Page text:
Dermoscopy of trichoblastic carcinoma

Chaymae Jroundi, Sara Elloudi, Ryme Dassouli, Zakia Douhi, Hanane Baybay, Fatima Zahra Mernissi

Department of Dermatology, University Hospital Hassan II, Fes, Morocco

Corresponding author: Chaymae Jroundi, MD

Submission: 18.09.2021; Acceptance: 25.11.2021

DOI: 10.7241/ourd.20223.19

Cite this article: Jroundi C, Elloudi S, Dassouli R, Douhi Z, Baybay H, Mernissi FZ. Dermoscopy of trichoblastic carcinoma. Our Dermatol Online. 2022;13(3):313-314

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© Our Dermatology Online 2022. No commercial re-use. See rights and permissions. Published by Our Dermatology Online.

Trichoblastic carcinoma is a rare malignant adnexal tumor deriving from the hair follicle. It is clinically highly similar to basal cell carcinoma (BCC), with a greater malignant potential and a higher metastatic risk [1,2]. Histopathology reveals lobules of small, basaloid cells, cytonuclear pleiomorphism, and numerous mitoses with follicular differentiation [1]. It is important to differentiate these two entities as they follow different clinical courses and, therefore, require different treatments [2]. To our knowledge, dermoscopy of this tumor has only been described once, showing scattered specks of brown pigment in a trichoblastic carcinoma of the scalp [3]. Herein, we present a dermoscopic description of a recurrent trichoblastic carcinoma.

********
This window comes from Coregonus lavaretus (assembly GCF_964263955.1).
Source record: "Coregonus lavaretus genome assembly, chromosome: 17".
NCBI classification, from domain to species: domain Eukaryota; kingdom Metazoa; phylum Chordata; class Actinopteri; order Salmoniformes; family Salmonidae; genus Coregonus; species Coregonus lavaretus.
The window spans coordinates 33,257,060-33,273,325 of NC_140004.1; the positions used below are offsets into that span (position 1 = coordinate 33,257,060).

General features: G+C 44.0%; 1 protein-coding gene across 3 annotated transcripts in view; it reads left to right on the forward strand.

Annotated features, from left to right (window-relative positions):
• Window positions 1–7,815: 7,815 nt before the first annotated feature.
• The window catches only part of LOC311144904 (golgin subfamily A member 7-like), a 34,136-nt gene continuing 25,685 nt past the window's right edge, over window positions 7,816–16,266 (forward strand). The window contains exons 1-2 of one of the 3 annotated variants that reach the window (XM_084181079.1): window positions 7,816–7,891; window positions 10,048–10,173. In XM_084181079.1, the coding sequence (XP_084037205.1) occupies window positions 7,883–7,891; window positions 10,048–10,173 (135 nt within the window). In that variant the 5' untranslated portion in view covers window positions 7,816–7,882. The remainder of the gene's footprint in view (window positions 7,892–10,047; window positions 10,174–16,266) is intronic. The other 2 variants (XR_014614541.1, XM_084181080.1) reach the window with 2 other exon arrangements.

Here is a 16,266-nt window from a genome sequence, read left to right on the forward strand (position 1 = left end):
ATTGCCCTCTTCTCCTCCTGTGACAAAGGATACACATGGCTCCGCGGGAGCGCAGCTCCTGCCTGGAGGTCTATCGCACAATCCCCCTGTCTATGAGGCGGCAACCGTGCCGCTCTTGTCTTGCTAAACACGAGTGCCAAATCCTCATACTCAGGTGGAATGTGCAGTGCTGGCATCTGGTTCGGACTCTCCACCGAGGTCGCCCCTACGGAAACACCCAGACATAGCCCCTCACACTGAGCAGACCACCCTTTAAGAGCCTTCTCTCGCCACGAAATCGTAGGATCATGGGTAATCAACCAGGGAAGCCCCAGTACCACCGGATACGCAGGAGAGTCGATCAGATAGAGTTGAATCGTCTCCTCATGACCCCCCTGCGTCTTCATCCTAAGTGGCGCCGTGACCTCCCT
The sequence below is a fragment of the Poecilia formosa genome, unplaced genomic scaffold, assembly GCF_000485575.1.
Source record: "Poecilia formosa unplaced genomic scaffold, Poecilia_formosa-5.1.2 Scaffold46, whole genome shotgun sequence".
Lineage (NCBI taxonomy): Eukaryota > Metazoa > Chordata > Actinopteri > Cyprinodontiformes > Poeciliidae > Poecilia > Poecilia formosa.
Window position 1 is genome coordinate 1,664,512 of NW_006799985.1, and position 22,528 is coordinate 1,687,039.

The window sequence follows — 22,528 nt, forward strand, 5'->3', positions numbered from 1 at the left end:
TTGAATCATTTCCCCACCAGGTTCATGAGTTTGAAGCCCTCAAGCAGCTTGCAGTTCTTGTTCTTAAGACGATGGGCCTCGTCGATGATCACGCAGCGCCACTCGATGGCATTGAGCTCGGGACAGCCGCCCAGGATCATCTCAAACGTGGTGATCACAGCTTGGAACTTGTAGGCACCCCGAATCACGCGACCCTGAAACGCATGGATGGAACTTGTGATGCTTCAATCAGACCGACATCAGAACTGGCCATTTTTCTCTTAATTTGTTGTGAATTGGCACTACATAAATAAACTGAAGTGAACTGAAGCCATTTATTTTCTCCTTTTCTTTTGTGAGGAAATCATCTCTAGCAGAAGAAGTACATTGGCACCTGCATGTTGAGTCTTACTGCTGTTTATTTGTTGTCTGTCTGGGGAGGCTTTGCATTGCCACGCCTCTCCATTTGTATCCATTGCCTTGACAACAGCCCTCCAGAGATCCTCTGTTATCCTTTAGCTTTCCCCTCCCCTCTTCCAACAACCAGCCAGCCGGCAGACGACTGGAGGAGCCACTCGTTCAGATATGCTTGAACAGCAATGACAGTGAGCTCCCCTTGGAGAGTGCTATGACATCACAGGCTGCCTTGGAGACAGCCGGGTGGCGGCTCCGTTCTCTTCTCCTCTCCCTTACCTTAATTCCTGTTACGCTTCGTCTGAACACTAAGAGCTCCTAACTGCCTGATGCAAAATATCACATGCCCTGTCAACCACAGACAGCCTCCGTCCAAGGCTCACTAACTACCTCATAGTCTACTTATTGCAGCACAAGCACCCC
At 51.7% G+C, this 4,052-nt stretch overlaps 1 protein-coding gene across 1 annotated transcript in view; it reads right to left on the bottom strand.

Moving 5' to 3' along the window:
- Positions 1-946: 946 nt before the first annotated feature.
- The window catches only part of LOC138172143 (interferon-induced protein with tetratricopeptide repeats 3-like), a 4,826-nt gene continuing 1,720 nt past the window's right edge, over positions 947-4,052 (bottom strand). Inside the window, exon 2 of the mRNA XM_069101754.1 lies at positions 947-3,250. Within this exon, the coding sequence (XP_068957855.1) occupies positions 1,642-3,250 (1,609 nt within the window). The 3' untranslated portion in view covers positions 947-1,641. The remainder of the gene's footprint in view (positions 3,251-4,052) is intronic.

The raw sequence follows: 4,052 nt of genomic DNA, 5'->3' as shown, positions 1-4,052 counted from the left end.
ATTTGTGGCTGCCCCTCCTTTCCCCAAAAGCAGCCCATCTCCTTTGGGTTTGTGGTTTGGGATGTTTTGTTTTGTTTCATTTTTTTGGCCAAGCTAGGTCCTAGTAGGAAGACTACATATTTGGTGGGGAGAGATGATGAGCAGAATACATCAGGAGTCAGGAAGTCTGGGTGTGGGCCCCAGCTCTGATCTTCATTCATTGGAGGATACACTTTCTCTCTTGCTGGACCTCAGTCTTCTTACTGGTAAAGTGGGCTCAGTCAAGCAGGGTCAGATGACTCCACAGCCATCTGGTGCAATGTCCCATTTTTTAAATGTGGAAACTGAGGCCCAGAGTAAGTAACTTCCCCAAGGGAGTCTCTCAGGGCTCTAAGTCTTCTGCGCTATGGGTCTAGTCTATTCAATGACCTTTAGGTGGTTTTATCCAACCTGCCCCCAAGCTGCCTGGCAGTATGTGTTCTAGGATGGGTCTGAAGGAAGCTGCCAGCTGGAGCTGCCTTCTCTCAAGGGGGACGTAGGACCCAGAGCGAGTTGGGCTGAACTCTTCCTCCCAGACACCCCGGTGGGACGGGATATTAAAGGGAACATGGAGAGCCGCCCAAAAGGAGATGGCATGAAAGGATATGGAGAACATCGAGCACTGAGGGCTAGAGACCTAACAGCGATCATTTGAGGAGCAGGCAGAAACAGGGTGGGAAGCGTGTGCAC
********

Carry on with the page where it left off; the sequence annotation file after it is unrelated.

A 93-year-old patient, who underwent an excision of a lesion of the left nasolabial fold two years previously with no record of histopathology, presented to our dermatology department with a lesion on the same site of excision evolving for the lasts six months. A clinical examination revealed a well-limited ulceration surrounded by a bluish, peripheric halo with an infiltrated base. Pigmented papules and telangiectasias were also observed along the scar of the nasolabial fold (Fig. 1). Dermoscopy showed blue, ovoid nests, brown and blue globules, telangiectasias, and a central ulceration (Fig. 2). A biopsy revealed a dermal tumor proliferation made from lobules and trabeculae of basaloid cells with nuclear atypia and numerous mitoses, which was more in favor of a trichoblastic carcinoma than a BCC. A radiological assessment revealed no regional or distant metastasis. The patient was referred to the plastic surgery department for further management.

Figure 1: Clinical picture of the ulcerated, bluish, pigmented plaque of the nasolabial fold.
Figure 2: Dermoscopic picture of (a) a central ulceration with a bluish, peripheric halo; and (b) blue, ovoid nests, brown and blue globules, and telangiectasias along the underlying scar.


The examination of the patient was conducted according to the principles of the Declaration of Helsinki. The authors certify that they have obtained all appropriate patient consent forms, in which the patients gave their consent for images and other clinical information to be included in the journal. The patients understand that their names and initials will not be published and due effort will be made to conceal their identity, but that anonymity cannot be guaranteed.


1. Romeu M, Foletti JM. Malignant cutaneous adnexal neoplasms of the face and scalp:Diagnostic and therapeutic update. J Stomatol Oral Maxillofac Surg. 2017;118:95-102.

2. Thomas M, Bruant-Rodier C. Why is it important to differentiate trichoblastic carcinomas (CT) from basal cell carcinomas (CBC):About 21 cases. Ann Chir Plast Esthet. 2017;62:212-8.

3. Kwock JT, Casady M. A trichogenic tumor with aggressive features initially diagnosed as basal cell carcinoma. Dermatol Online J. 2018;24:13030/qt1fn5226f.


Source of Support: Nil,

Conflict of Interest: None declared.

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